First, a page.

The "identity crisis" facing the profession in 2004, after more than 109 years, is due, in part, because these tough questions have not been answered, and the profession is left to feign an identity suitable to the group or individual who creates it for their specific purpose. The complex health care system and the reforms now being debated in the halls of Congress will demand that those professions included in any new health care program in the future maintain a level of accountability, responsibility, evidence-based procedures, integrity and proof of self-governance.

The reflexive rejection of self-criticism can short-circuit dialogue that produces long-lasting change and permanent improvement. That is why in 2004, Dr. King's 1963 warning can be paraphrased for our profession: "We will have to repent in this generation, not merely for the vitriolic words and actions of irresponsible doctors, but for the appalling silence of good doctors."

The profession has made wonderful strides in the past 25 years, as evidenced by the recent ACC-RAC conference. How appropriate to have Murray Goldstein, DO, who directed the first-ever conference hosted by the National Institute for Neurological Diseases and Stroke in 1975, deliver a keynote. He opened his remarks by saying, "Everything I was going to say is already in your workbook." What a difference 25 years has made: from virtually no research and/or researchers; to the cadre of young, energetic and qualified researchers; to the recent announcement that the Florida State University College of Chiropractic is now a reality.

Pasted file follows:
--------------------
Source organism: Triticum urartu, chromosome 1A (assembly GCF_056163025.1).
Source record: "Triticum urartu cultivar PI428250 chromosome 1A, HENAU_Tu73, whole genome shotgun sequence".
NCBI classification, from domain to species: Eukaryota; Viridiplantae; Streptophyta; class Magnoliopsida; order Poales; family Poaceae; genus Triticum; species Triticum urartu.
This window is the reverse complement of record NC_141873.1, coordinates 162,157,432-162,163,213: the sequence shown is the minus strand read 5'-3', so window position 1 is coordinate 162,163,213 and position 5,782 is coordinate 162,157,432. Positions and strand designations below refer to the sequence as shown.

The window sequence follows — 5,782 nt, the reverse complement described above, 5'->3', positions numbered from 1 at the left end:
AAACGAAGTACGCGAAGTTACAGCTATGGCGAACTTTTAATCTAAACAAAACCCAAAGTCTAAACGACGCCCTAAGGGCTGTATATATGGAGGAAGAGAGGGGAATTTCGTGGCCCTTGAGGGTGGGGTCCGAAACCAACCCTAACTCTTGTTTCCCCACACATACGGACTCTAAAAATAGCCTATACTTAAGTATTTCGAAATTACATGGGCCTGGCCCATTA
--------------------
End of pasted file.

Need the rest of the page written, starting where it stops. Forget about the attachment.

It was also energizing to see almost 300 young, bright, enthusiastic and professional students travel to the ACA's legislative conference and once again lobby at the very grassroots of our legislative process. We have now come full circle.

Yes, there was a dream by some of the early pioneers in this profession. That dream has been severely impeded by the actions of a small minority in this profession who are only empowered by the silence of the majority.

Perhaps it is time to speak out against those who would retard the growth of a profession because of a determination to adhere to dogma. Perhaps the growth of our professional associations, coupled with a renewed determination to speak out against oppression, regardless of the form it takes, will truly make our dream a reality.

Speak out with your voice, your membership, your checkbook, and your personal involvement in any aspect of activity that advances our profession. Most of all, however, as I continue to suggest to those who are fed up with the status quo of the profession, "One person can make a difference." Will it be you?

Louis Sportelli, DC
Palmerton, Pennsylvania